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Benton County, Iowa Obituaries
The Vinton Eagle; July 28, 1896
Death of Ed Hewes
Ed Hewes

Ed. Hewes, so well known, in this section and among the traveling men of the state died last Saturday. He had been sick for something over a week but it was not thought he was in any immediate danger, but Saturday evening it took a very acute turn. At about six o’clock he fainted and was brought into the house and from that time until 8:45 when he died, he suffered the most excruciating pains. He was unconscious when he died.

Mr. Hewes was born August 6, 1838. He came to Vinton in 1863 and has lived here ever since. Part of the time he has been in business for himself and part of the time as a commercial traveler. He was of a very genial disposition and easily made and retained friends. He served in the army the first three months of the war but did not re-enlist.

He leaves a wife and daughter to mourn.

The funeral services were held yesterday afternoon and were largely attended. They were conducted by Dr. Avery, assisted by Rev. Keagle. The remains were laid away in Evergreen cemetery.

{Submitter comment: not related}

Submitted on 29-Jan-2022 by
John Shuck,

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Vinton Eagle; January 8, 1879
A Sad Suicide
Stephen Brown Hewes

A Sad Suicide - On Friday afternoon last a telegram was received in Vinton from Ogden, this state, announcing the accidental shooting of S. B. Hewes, familiarly known here and elsewhere as Brownie Hewes, a former resident of Vinton. Immediately his brother, Ed. Hewes, and his brothers-in-law, Henry Palmer and P. W. Watson, took sleigh and drove across the country to Blairstown to take the train west. On arriving at Ogden they found the dispatch only too true - Mr. Hewes had been shot in the temple and was past the aid of surgical skill. The facts as we gather them from Mr. Palmer and Mr. Ed. Hewes, are briefly as follows: S. B. Hewes was doing quite a large business in the clothing trade at Boone, and had "trusted" out a considerable amount - so much as to embarrass him with creditors. On Friday morning he took the train to Ogden, in the vicinity of which considerable was due him, for the purpose of collecting. He failed to make the expected collections and went to an office of a friend to wait for the train which should take him to Boone. While in the office, the friend was called out for a few moments. On his return Mr. Hewes lay at full length on the floor with a pistol wound in his temple and a pistol lying near him. He left no letter, note or word of his intention. The only conclusion seems to be that in a moment of overwhelming despondency he took his own life. Mr. Hewes was a man of unusual exuberance of spirit, very genial and a general favorite among his associates. He was a brother of Ed. Hewes, Mrs. J. A. McDaniel and Mrs. P. W. Watson, of Vinton; and his widow is a sister of Henry Palmer. The remains arrived in Vinton this morning accompanies by the following named members of the United Workmen, of which order he was a member: E. L. Haff, Geo. H. Reed, A. R. Townsend, F. A. Bolt, Allen Smith and Dr. Huntington, of Boone, and J. H. Browne, of Ogden. Mrs. J. A. Head, of Boone, accompanied Mrs. Hewes. The remains were met at the depot by the United Workmen of Vinton, and were conveyed to Evergreen Cemetery.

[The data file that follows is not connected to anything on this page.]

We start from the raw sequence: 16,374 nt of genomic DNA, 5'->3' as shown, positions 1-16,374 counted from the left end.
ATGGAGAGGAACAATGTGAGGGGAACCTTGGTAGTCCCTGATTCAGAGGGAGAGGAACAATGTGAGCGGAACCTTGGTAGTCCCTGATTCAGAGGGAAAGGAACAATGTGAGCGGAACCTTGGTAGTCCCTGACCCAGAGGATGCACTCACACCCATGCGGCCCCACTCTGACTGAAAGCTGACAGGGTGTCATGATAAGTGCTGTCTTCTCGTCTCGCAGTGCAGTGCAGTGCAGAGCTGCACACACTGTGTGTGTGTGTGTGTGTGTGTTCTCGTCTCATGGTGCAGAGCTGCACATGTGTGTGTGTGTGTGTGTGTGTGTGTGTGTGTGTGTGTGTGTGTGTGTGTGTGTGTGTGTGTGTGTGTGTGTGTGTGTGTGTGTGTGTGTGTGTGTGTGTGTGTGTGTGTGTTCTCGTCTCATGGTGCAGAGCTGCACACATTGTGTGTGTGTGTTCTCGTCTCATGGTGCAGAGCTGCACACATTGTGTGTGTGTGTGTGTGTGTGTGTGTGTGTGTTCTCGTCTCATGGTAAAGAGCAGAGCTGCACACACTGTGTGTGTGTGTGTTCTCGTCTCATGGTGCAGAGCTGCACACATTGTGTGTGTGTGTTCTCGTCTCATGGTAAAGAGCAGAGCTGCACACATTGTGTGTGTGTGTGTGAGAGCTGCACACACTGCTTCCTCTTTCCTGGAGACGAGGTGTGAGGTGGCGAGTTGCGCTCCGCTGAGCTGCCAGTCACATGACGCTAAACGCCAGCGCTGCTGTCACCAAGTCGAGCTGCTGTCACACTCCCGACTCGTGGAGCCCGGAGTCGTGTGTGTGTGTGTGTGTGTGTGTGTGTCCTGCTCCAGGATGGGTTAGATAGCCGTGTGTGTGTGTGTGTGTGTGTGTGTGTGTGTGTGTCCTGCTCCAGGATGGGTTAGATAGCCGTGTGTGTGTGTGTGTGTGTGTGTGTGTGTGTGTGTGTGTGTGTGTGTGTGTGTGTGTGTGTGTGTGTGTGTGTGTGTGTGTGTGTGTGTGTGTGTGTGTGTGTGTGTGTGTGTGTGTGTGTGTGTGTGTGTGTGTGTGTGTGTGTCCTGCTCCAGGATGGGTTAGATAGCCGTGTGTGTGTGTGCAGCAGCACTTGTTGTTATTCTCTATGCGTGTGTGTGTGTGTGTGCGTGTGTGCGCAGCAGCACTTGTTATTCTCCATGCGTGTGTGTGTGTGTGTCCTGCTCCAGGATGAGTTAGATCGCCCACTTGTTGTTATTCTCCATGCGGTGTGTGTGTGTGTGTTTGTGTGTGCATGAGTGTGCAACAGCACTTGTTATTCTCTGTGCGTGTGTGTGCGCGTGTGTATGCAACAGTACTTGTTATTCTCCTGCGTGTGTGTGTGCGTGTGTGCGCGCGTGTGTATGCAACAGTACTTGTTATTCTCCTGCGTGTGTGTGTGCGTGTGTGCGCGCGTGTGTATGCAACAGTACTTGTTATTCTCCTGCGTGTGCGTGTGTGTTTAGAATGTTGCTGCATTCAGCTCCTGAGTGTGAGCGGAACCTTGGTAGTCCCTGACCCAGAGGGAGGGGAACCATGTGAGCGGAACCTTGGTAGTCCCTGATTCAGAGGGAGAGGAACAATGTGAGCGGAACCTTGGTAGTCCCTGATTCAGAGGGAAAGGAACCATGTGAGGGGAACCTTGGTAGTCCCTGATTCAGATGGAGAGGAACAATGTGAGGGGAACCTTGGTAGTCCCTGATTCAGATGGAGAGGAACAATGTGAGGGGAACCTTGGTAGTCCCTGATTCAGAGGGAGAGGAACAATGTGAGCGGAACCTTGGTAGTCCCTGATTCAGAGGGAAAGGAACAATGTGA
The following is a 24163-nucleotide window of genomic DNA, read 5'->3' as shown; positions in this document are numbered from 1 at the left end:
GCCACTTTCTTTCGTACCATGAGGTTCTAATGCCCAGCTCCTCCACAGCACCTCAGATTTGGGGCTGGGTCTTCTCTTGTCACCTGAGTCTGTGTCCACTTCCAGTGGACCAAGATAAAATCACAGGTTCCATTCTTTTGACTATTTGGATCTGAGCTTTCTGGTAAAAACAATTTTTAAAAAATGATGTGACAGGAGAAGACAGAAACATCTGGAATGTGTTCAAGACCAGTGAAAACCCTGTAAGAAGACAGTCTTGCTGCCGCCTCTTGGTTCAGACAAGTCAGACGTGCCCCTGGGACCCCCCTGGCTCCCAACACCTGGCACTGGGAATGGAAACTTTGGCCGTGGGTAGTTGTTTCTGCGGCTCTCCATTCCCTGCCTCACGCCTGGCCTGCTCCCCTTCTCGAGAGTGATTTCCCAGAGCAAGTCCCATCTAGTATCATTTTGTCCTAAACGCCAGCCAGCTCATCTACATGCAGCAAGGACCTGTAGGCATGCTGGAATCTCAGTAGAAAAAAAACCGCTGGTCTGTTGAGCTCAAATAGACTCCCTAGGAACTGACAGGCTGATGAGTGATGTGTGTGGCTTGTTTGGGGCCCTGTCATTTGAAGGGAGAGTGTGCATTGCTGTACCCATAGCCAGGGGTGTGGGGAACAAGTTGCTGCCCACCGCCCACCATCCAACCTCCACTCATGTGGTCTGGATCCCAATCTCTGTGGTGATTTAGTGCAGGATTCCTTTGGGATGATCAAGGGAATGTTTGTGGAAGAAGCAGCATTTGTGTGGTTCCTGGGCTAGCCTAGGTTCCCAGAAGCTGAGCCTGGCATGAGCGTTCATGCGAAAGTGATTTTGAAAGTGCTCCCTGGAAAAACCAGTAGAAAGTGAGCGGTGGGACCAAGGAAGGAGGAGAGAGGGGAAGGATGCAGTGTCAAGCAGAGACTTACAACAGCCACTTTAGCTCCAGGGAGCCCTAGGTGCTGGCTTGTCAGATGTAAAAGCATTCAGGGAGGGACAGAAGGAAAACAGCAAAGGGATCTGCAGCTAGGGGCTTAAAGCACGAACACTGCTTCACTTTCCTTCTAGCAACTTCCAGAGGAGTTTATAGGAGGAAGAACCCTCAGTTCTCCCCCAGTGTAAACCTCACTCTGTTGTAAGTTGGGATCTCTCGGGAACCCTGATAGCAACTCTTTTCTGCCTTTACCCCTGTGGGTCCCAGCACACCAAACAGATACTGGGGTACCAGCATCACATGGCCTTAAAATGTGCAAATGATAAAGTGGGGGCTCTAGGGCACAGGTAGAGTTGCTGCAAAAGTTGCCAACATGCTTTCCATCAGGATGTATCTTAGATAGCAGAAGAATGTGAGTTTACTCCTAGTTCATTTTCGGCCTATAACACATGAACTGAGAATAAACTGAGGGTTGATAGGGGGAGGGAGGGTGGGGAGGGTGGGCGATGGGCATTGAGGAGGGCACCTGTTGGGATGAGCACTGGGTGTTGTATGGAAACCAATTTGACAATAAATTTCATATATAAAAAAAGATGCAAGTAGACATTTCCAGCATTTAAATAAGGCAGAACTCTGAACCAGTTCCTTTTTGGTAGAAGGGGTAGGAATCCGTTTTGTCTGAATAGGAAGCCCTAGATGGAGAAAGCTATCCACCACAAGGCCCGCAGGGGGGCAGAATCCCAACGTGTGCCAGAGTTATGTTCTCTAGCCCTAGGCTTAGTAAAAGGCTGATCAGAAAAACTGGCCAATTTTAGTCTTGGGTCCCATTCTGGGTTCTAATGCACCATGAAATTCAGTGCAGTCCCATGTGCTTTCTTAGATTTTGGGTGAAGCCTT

The people of Boone and Ogden have spared no pains nor expense in their efforts to lighten the blow of the terrible bereavement. And the bereaved friends have the united sympathy of the this entire community.

{Submitter comment: not related
Ed. Hewes is Edwin Hewes. His wife was Mary Palmer.}

Submitted on 09-Sep-2013 by
John Shuck,

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